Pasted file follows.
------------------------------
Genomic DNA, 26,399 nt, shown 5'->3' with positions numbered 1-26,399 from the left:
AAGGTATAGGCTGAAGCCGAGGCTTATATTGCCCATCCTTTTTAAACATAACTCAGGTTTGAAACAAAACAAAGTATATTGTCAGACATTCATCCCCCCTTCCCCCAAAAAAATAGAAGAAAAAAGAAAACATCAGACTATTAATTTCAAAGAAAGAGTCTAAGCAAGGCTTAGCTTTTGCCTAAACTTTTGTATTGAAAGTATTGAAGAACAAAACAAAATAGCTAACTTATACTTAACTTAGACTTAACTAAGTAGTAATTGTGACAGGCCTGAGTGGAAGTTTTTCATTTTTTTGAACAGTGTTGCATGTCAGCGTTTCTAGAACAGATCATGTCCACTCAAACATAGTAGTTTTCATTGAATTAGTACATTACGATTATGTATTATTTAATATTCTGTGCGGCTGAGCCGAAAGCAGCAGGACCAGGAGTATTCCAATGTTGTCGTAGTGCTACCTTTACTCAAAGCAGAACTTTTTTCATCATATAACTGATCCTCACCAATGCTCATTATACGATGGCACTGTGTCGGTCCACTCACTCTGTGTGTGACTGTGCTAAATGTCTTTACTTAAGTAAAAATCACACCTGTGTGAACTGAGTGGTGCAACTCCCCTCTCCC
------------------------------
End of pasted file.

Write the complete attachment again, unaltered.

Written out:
Genomic DNA, 26,399 nt, shown 5'->3' with positions numbered 1-26,399 from the left:
AAGGTATAGGCTGAAGCCGAGGCTTATATTGCCCATCCTTTTTAAACATAACTCAGGTTTGAAACAAAACAAAGTATATTGTCAGACATTCATCCCCCCTTCCCCCAAAAAAATAGAAGAAAAAAGAAAACATCAGACTATTAATTTCAAAGAAAGAGTCTAAGCAAGGCTTAGCTTTTGCCTAAACTTTTGTATTGAAAGTATTGAAGAACAAAACAAAATAGCTAACTTATACTTAACTTAGACTTAACTAAGTAGTAATTGTGACAGGCCTGAGTGGAAGTTTTTCATTTTTTTGAACAGTGTTGCATGTCAGCGTTTCTAGAACAGATCATGTCCACTCAAACATAGTAGTTTTCATTGAATTAGTACATTACGATTATGTATTATTTAATATTCTGTGCGGCTGAGCCGAAAGCAGCAGGACCAGGAGTATTCCAATGTTGTCGTAGTGCTACCTTTACTCAAAGCAGAACTTTTTTCATCATATAACTGATCCTCACCAATGCTCATTATACGATGGCACTGTGTCGGTCCACTCACTCTGTGTGTGACTGTGCTAAATGTCTTTACTTAAGTAAAAATCACACCTGTGTGAACTGAGTGGTGCAACTCCCCTCTCCC